I’m a rule follower. I check off lists, I color inside the lines, and balance my checkbook to the penny.
I’m also not a doctor, a nutritionist, or a nurse. Therefore, there are certain doctors whose word is law to me. Therefore, I trust when they require a biopsy for an accurate Celiac Disease diagnosis.
Up until this date, an intestinal biopsy is the “gold standard” in diagnosis. With my family history, my gastroenterologist didn’t even bother with a blood test. Instead, he immediately scheduled me for biopsy to see the extent of the damage. (Which may not have been the best idea, based on this info from the University of Chicago Celiac Disease Center.) Fast forward almost 20 years. I moved to Flint and chose to find a new gastroenterologist. He’s doing another endoscopy, and I’m okay with that. (Update- My villi returned to normal.)
I once belonged to an online group for those with Celiac Disease. The reasons people in that group chose to eat gluten-free run the gambit. Their methods of “diagnosis” vary as well. Some diagnosed themselves without a doctor. Other received their diagnosis after only by blood test, and some with blood test and biopsy. Others still suffer from Non-Celiac Gluten Sensitivity. (Keep in mind, to date, there is no test for NCGS. However research on zonulin is promising.) Opinions in that group vary widely. Some people are woefully uneducated.
I’ve been a staunch “all must get a biopsy” supporter since I was diagnosed over a decade ago. However, after listening to some stories, I softened my stance a bit. Some don’t have insurance or wrongly told to go on a gluten-free diet first. Others were pregnant at the time, and some simply don’t feel it’s necessary. I simply wish people to gain an accurate diagnosis. In addition, I want people to follow their diet accordingly.
ESPGHAN Biopsy Guidelines
If you’re going to forego a biopsy, you need to make sure that you’re doing so under proper guidelines. The new NASPGHAN Clinical Guide for Pediatric Care guidelines enlightened me. However keep in mind these guidelines are ONLY for children. In a Michigan study, only children with TTG antibody levels greater than 300 fit the criteria for diagnosis, without biopsy. In that study , only ten of 174 patients would have been diagnosed simply by serology alone. (An abnormal TTG level starts at between 10-15.) Since that Michigan study, NASPGHAN completed their own research and suggested a TTG level over 100 is sufficient to diagnose without a biopsy. Dr. Fasano, who was once a big supporter of this, has started to question if this is the best way to go. Other intestinal issues may be missed without a biopsy.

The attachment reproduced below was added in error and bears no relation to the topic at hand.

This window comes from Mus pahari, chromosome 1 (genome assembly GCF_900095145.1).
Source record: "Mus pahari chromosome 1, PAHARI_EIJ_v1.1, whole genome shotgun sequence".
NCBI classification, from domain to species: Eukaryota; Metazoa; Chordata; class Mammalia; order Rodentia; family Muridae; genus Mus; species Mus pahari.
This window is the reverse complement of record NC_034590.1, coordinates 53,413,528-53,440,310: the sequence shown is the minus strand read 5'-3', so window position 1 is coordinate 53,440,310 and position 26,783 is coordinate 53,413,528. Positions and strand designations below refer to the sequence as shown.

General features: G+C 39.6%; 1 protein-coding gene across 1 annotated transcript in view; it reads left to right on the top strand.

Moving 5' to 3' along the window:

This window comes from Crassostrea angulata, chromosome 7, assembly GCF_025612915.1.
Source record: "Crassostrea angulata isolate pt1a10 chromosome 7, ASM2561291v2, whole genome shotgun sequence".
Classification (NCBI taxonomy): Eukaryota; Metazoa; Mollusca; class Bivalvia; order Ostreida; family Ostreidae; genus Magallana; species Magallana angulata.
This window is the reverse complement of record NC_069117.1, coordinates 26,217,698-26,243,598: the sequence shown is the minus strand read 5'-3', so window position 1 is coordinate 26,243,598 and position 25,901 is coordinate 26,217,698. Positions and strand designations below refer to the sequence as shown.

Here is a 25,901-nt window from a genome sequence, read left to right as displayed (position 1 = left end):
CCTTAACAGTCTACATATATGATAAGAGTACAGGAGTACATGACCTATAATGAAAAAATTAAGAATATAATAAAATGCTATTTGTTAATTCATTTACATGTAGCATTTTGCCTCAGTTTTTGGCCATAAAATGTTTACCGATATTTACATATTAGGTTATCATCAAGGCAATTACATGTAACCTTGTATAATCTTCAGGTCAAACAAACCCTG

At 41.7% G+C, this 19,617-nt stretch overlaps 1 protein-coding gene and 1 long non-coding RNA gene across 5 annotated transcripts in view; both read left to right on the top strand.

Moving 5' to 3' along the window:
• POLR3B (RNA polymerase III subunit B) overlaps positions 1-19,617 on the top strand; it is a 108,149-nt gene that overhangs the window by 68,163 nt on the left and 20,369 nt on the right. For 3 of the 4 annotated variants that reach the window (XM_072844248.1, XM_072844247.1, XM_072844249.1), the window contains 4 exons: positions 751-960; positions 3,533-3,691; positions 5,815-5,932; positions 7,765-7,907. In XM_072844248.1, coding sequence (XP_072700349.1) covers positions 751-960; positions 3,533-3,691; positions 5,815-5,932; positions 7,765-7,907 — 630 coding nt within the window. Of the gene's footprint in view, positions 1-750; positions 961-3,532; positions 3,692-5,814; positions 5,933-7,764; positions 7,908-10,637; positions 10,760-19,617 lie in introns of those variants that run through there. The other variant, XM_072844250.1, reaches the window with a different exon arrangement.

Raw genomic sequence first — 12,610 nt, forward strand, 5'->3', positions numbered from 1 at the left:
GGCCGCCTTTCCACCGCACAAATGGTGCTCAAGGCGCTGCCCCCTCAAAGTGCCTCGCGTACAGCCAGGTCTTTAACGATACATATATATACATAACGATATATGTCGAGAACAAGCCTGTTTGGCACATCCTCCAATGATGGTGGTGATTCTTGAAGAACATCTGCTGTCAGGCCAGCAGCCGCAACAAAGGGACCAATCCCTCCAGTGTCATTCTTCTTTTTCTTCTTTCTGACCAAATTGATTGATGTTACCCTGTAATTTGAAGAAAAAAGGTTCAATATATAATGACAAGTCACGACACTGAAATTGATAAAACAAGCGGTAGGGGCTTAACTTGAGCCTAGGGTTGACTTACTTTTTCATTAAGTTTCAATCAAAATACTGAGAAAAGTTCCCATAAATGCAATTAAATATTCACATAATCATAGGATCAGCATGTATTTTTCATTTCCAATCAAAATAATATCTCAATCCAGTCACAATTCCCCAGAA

A day without biopsy may be coming soon. However, there are a few things that will never change. DO NOT diagnose yourself. Do not let “Google” become your doctor! I’ve heard stories of people misdiagnosing themselves and instead discovering they have intestinal cancer. DO NOT stop eating gluten prior to diagnosis. While one can get the genetic test to rule it out while eating gluten-free, you MUST be eating gluten for blood and biopsy tests to come back accurately. If your doctor tells you to stop eating gluten before the test, FIND A DIFFERENT DOCTOR. Also make sure they can read read the biopsy and blood test results accurately. Your health is too important to trust to someone who is ignorant.
If you’re not getting a biopsy due to fear, please know that it’s not that bad. I encountered worse pain at the dentist’s office. There is no “prep” with an endoscopy. If you doctor refuses to do it, FIND A DIFFERENT DOCTOR! If your insurance doesn’t cover it, I can only apologize. The ridiculousness of our health insurance system makes me want to punch someone in the throat sometimes.
It all comes down to this. Celiac Disease is a serious disease. Like Erica Dermer from Celiac and the Beast explains, there’s a huge difference between an intolerance and an autoimmune disease. It’s not a fad, it’s not a diet you can cheat on. (Sadly, statistics show those who do not undergo biopsy more often cheat on their gluten-free diet.) If you can’t undergo a biopsy, live your life as one diagnosed with a serious disease. Don’t pick croutons off a salad. Don’t eat pie filling and leave the crust. If we don’t take our disease (and our need to follow a strict gluten-free diet) seriously, no one else will either.
What’s your story? Did your diagnosis involve a biopsy? If not, what were your TTG levels? How do you feel about the ESPGHAN guidelines?